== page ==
One of the main structural challenges was to achieve the architect's vision of elegant 'tree structures', with branches that retained a naturally random appearance, to support the glazing which encloses the 8m high x 7m wide 'street' area. A structure which mimicked that of a tree would require large members, cumbersome moment connections and more complex foundations to cope with moments induced by horizontal and vertical loads.
The design that was developed involved triangulating forces in the branches, using strut and tie members in the plane of the roof, and fixing two branches back to the second-floor slab of the adjacent classroom block to give lateral support. The elimination of moments in the branches meant that they could be kept very slender. It also meant that pinned end connections could be used. The randomness associated with a natural tree was achieved by varying the springing points of the branches from the trunk. This induced small moments in the trunk but none in the foundations, which are simple mass concrete pads.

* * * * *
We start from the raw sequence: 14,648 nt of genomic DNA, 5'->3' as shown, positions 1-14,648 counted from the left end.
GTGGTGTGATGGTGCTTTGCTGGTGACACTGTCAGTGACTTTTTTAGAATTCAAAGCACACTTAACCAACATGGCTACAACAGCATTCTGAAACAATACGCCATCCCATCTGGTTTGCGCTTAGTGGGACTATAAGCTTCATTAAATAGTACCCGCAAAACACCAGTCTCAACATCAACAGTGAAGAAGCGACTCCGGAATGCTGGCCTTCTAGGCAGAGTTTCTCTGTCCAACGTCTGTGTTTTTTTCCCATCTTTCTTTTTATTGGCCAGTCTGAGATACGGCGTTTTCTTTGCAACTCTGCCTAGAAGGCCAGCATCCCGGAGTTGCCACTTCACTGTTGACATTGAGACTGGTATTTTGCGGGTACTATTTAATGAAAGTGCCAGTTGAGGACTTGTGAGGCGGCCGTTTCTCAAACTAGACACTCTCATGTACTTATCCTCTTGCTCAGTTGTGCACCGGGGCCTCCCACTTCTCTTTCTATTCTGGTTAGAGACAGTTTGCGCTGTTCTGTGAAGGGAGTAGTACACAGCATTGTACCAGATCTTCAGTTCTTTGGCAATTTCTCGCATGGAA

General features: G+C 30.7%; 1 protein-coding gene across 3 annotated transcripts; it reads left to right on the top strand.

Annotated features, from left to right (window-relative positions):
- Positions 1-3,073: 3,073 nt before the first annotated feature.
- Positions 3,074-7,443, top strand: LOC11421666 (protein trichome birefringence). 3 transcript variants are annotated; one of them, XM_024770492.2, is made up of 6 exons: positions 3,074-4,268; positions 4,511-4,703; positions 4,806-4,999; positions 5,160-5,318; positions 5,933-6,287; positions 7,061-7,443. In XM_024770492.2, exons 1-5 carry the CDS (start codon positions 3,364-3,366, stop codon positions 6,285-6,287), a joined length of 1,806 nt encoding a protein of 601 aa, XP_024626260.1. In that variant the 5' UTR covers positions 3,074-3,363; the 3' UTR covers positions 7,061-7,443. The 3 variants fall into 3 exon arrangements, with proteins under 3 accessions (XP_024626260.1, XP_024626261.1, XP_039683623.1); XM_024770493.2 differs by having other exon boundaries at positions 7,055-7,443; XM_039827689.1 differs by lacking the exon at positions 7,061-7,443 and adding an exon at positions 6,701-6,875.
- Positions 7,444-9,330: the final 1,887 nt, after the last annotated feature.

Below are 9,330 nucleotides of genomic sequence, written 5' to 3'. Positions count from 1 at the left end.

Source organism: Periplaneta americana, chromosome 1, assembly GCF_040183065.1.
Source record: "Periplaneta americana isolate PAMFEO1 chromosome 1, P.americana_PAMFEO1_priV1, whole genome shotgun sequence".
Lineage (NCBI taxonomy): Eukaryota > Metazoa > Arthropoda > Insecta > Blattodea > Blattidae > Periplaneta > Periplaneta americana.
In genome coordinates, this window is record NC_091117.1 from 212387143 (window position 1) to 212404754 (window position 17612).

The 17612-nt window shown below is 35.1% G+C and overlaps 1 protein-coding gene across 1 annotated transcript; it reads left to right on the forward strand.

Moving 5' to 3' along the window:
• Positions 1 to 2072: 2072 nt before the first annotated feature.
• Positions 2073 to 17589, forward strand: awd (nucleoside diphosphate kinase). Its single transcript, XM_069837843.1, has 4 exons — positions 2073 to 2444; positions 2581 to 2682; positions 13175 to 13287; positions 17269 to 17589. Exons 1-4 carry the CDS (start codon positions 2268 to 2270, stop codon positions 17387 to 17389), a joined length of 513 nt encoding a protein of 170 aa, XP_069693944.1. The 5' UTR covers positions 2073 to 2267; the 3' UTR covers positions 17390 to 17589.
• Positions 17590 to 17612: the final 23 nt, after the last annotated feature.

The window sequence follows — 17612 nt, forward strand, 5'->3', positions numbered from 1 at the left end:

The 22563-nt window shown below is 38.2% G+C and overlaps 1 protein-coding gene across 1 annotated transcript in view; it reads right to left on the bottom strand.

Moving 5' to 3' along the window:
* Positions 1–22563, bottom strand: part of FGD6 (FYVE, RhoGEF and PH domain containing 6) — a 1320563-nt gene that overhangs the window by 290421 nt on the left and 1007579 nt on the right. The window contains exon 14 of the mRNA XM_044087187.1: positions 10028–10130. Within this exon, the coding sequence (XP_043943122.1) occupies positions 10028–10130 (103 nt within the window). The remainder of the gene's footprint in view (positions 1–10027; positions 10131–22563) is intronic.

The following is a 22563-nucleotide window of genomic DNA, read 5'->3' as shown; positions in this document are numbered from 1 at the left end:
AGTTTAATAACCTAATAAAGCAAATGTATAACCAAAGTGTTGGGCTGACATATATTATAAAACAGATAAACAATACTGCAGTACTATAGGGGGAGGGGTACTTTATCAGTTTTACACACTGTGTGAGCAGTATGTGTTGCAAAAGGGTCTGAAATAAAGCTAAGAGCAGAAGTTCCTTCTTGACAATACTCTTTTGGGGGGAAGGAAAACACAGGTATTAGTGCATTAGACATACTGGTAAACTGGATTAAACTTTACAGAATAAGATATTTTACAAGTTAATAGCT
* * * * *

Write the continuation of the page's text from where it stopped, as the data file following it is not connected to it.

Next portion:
A similar approach was used for the tree structures supporting the main entrance canopy.
The two-storey music studio and computer building was much simpler, using a reinforced concrete flat slab at first floor level supported by loadbearing masonry walls. Occasional steel columns were needed to create large open spaces in the foyer and library area. A deep profiled metal roof deck was used to form the mono pitched roofs so that only one steel purlin was required over the 7m x 8m classrooms at midspan.
The same roof covering was employed for the multi-purpose hall. This consisted of a steel frame braced by masonry panels on strip and pad foundations.